Fundamentally, China is one of the world's largest corn producers, producing roughly 220 million metric tons per year. It's being reported by the official Xinhua News Agency that the communist regime will end the stockpiling of corn and let the market dictate prices. This after about eight years of growing and storing corn to the point where there is a glut.
Fundamentally, with all the talk of trend following funds holding a record net short position in corn, it would seem that the market could be poised to make a push higher. Although for now, the corn market continues to remain range bound.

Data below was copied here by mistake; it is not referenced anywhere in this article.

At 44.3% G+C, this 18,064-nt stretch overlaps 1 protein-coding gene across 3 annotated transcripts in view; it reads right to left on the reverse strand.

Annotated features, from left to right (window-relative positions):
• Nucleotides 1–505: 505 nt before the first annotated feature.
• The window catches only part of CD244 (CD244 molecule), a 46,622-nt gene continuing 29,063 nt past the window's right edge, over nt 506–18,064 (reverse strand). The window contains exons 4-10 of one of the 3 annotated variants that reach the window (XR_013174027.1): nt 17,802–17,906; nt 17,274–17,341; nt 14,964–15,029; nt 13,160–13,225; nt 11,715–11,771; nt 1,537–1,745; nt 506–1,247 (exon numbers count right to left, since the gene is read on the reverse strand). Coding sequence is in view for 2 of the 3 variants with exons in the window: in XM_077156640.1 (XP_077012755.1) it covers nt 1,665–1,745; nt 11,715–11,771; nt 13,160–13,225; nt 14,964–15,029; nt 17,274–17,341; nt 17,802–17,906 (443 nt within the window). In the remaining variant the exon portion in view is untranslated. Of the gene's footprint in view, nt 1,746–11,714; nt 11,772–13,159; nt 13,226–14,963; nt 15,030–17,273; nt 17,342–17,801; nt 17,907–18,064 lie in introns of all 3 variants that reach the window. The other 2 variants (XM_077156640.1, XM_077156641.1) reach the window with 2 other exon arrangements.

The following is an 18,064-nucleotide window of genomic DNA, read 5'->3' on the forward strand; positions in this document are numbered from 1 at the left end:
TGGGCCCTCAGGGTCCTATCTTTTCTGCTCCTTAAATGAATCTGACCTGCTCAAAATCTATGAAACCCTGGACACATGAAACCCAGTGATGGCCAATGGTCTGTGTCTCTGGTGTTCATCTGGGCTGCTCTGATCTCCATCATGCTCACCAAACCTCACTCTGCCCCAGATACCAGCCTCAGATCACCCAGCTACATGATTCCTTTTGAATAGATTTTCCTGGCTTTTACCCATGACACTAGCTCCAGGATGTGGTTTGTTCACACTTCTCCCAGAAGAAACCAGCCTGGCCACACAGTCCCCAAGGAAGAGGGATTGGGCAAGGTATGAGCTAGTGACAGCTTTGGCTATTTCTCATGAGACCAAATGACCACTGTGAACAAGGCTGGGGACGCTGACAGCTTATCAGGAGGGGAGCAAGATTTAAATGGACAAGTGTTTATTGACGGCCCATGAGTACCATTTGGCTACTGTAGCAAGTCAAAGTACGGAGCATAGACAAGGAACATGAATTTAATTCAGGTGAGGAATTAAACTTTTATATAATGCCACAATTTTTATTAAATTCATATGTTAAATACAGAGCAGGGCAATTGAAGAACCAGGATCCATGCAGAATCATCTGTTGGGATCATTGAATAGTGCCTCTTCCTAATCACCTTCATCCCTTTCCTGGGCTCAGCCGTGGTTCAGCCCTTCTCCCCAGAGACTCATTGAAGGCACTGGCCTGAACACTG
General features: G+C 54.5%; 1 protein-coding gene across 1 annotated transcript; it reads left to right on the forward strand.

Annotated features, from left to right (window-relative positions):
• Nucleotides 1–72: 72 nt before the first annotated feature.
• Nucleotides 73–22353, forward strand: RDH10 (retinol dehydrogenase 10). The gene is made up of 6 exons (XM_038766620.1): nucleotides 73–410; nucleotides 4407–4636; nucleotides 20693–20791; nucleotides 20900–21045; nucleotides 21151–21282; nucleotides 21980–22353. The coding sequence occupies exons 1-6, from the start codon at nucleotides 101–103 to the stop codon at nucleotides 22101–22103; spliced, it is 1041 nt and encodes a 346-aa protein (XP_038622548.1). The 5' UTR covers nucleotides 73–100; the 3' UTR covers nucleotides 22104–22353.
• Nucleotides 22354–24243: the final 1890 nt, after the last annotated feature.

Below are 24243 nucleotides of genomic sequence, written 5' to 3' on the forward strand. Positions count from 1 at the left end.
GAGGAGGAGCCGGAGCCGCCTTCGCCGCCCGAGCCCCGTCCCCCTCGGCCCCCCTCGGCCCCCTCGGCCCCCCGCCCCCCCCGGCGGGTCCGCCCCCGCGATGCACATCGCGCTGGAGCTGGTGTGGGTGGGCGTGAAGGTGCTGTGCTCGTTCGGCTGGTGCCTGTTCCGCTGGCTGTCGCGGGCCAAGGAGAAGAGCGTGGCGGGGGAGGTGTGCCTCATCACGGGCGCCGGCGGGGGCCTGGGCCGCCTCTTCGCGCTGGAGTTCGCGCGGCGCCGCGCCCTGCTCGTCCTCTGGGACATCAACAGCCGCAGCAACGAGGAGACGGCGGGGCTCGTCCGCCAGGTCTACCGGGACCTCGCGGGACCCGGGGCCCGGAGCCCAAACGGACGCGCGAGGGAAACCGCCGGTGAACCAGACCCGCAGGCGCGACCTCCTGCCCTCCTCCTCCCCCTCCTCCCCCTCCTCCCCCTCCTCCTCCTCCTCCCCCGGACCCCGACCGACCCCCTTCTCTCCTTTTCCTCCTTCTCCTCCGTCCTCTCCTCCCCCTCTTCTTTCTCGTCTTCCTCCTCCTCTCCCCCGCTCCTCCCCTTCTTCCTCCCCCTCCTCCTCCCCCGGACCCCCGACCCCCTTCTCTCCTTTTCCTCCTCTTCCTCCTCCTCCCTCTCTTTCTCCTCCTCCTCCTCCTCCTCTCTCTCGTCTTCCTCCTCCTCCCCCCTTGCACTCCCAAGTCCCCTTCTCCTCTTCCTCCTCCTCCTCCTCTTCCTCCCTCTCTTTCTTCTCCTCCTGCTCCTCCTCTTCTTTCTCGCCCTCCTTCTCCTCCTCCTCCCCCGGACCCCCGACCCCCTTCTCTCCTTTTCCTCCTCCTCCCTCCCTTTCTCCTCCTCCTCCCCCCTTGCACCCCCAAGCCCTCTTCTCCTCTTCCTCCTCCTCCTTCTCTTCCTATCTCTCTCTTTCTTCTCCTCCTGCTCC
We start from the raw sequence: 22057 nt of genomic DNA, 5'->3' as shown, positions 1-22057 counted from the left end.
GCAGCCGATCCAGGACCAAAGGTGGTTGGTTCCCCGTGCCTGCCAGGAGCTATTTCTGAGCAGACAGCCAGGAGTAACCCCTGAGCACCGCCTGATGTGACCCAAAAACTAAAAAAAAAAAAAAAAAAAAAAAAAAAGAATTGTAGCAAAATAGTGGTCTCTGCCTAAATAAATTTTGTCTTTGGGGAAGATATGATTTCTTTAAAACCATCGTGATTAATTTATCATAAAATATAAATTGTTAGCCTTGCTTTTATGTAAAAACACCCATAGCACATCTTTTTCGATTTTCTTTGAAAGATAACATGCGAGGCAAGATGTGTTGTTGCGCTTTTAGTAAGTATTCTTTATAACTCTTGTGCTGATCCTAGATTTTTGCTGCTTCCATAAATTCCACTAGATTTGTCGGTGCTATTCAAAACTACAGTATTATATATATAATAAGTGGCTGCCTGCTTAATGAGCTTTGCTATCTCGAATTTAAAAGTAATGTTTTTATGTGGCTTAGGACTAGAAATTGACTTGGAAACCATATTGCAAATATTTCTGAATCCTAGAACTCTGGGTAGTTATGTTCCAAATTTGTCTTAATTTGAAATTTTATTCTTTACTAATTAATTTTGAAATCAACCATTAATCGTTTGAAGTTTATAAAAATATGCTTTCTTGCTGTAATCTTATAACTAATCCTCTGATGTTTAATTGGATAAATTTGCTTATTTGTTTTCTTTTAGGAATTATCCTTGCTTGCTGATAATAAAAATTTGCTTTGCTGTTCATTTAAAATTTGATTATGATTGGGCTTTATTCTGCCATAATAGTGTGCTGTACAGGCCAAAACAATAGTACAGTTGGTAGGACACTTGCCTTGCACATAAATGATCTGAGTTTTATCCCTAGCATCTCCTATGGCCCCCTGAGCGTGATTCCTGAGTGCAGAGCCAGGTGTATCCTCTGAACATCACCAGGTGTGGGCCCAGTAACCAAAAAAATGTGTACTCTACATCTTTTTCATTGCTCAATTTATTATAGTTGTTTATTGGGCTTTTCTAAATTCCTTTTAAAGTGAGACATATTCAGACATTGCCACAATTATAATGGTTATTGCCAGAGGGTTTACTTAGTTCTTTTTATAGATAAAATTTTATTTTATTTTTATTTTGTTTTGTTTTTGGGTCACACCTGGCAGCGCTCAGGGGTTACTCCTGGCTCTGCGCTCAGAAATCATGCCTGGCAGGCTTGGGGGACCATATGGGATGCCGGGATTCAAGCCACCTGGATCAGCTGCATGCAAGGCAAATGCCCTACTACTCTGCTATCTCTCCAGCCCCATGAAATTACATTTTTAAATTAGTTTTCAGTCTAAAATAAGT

Wheat finished higher Monday supported by concerns we could see some lost production in the coming days as cold temperatures are set to hit parts of the plains and with a huge amount of the U.S. wheat crop out of dormancy because of early season heat we likely could see a reduction in yield if these temperatures are very widespread.
Wheat’s last bear market ended in 2009 with a final blow off to the downside in 2010. Both times it definitely did not like staying under 450. It would quickly recover back over that price level the same month. We are seeing that same similarity again this year. But it doesn’t end there.